A great idea is enough to bring a game experience to life. Sometimes, when it all clicks, the end result is something that’s pure, concentrated, fun. Skorecery hits this nail on the head as a local competitive multiplayer experience. With an excellent selection of rulesets, modifiers, and modes, this game offers a stellar foundation for your next party night.
Of course, there’s more to say about a game than its core mechanic. Does Skorecery do enough to keep the magic alive, or does this spell fizzle out a little too early? Let’s find out.
A Spellbinding Experience
Skorecery makes a great first impression, but you’re going to need at least two people and two controllers to see it. The base game doesn’t offer any kind of single player beyond a practice and tutorial mode.
Without any online multiplayer to speak of, the only way Skorecery has a chance to shine is when you gather multiple people and DualShocks to make the magic come alive. There’s no denying that a single player with AI, a campaign of some sort, or even online multiplayer would have been incredibly welcome, but don’t write off this experience just yet.
Once you have at least two players, you can jump into the game’s various modes. The basic gameplay has you fighting over a single magical sphere that you can grab and throw across a small arena. With a press of the R2 trigger, you can grab the ball and assign your color to it, thus imbuing the sphere with your power.
Holding it too long (until a meter around your character drains) will stun you, so the game rewards quick reflexes and decision-making. Simply aim with the right stick and release to throw. Beyond this main mechanic, you can also shift gravity with the triangle button, which lets you fly onto the ceiling or the floor at a moment’s notice.
Pressing and holding the jump button also gives you a little extra distance, all of which combines to make your character incredibly agile during a match. A final touch of strategy comes from your chosen spell, of which there are several.
The basic one allows you to trigger a magical wall that blocks the sphere, which gives you the chance to deflect a shot. Other spells include locking the ball in place or opening a portal through which you can grab the ball from your opponent (though I had trouble with that particular spell).
Now comes the modes. The basic mode (and my personal favorite) has two stacks of totems on either side of the arena with your player’s color. Without any modifiers on, the goal of this mode is to grab the ball (turning it your color) and throwing it into your opponents totems, which shatters them. First to break the opponent’s totems wins.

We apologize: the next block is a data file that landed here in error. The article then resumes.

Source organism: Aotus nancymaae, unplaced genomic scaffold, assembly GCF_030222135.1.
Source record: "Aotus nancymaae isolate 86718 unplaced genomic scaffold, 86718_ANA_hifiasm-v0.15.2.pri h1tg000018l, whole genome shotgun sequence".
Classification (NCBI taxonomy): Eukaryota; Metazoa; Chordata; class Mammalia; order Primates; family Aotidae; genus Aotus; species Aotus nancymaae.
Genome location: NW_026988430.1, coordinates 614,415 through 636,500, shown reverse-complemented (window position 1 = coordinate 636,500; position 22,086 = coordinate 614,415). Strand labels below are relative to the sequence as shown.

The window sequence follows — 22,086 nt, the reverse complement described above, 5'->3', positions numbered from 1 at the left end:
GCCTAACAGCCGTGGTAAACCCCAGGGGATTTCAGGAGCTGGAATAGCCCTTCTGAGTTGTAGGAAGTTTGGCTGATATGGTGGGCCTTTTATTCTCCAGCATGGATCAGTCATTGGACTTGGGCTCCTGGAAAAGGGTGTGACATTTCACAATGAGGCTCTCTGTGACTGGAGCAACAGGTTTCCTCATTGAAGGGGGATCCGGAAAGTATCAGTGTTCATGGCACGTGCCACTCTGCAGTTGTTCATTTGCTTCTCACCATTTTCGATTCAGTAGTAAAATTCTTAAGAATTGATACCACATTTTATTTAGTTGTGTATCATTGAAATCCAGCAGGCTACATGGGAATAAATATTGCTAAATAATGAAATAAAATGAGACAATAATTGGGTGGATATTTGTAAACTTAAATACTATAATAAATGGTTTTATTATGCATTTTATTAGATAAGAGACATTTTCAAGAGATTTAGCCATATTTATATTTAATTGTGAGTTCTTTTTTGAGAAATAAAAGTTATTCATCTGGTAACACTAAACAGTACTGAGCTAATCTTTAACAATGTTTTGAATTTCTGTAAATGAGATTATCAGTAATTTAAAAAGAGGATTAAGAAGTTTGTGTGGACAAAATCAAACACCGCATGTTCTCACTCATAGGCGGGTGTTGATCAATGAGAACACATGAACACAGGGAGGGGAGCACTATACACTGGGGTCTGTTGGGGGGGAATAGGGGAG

In a 2-player match, this mode is fast, frantic, and undeniably amazing. Each time we finished a match, Christina and I mashed the rematch button without hesitation. Other modes offer some twists, such as one where you have a limited number of throws to hit as many totems as possible in various arrangements, or a mode where totems randomly appear and the first person to hit it scores a point.
I was a little disappointed to see that there are only two characters to choose from, even in a 4-player match, but the differing colors help keep things separated. I would have liked to see at least four unique characters, though, to keep larger matches from becoming too confusing.
There’s no getting around the fact the Skorecery is missing some features you would expect from a title like this, namely online multiplayer, but that doesn’t change that fact that the core experience is incredibly fun. With the amount of modifiers to choose from, such as friendly fire against your own totems, there’s a ton of replayability here for local matches.
The Foundation is There, but Features are Lacking
I love the core concept of Skorecery, I really can’t understate that. When you’re in the thick of a match, you’re not thinking about what features the game is missing. No, you’re mashing buttons, slamming triggers, and shouting at your opponent each time they score. It’s competitive euphoria at its finest, and that’s arguably the hardest part about making a game like this. At a price point of $9.99, it’s also reasonably priced for what you’re getting. I would love to see some additional features, either as paid DLC or updates, but as a core experience, Skorecery is magical.
Final Score: 7.5/10
A copy of Skorecery was provided to PS4 Experts for review purposes
Article by - Bradley Ramsey
Insert date - 4/26/19